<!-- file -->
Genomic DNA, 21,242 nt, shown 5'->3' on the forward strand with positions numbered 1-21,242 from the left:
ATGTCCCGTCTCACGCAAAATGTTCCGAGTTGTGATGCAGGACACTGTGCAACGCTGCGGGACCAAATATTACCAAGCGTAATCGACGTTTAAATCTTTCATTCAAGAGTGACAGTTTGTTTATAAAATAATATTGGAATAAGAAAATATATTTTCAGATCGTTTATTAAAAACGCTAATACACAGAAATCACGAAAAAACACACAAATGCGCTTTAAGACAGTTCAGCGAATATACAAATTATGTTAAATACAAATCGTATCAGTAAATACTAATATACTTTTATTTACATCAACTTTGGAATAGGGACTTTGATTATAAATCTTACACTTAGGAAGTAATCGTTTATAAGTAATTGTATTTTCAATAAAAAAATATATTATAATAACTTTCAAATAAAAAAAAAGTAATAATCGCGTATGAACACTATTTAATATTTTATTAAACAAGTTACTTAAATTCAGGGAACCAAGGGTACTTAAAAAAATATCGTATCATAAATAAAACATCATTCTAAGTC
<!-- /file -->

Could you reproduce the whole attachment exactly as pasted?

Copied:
Genomic DNA, 21,242 nt, shown 5'->3' on the forward strand with positions numbered 1-21,242 from the left:
ATGTCCCGTCTCACGCAAAATGTTCCGAGTTGTGATGCAGGACACTGTGCAACGCTGCGGGACCAAATATTACCAAGCGTAATCGACGTTTAAATCTTTCATTCAAGAGTGACAGTTTGTTTATAAAATAATATTGGAATAAGAAAATATATTTTCAGATCGTTTATTAAAAACGCTAATACACAGAAATCACGAAAAAACACACAAATGCGCTTTAAGACAGTTCAGCGAATATACAAATTATGTTAAATACAAATCGTATCAGTAAATACTAATATACTTTTATTTACATCAACTTTGGAATAGGGACTTTGATTATAAATCTTACACTTAGGAAGTAATCGTTTATAAGTAATTGTATTTTCAATAAAAAAATATATTATAATAACTTTCAAATAAAAAAAAAGTAATAATCGCGTATGAACACTATTTAATATTTTATTAAACAAGTTACTTAAATTCAGGGAACCAAGGGTACTTAAAAAAATATCGTATCATAAATAAAACATCATTCTAAGTC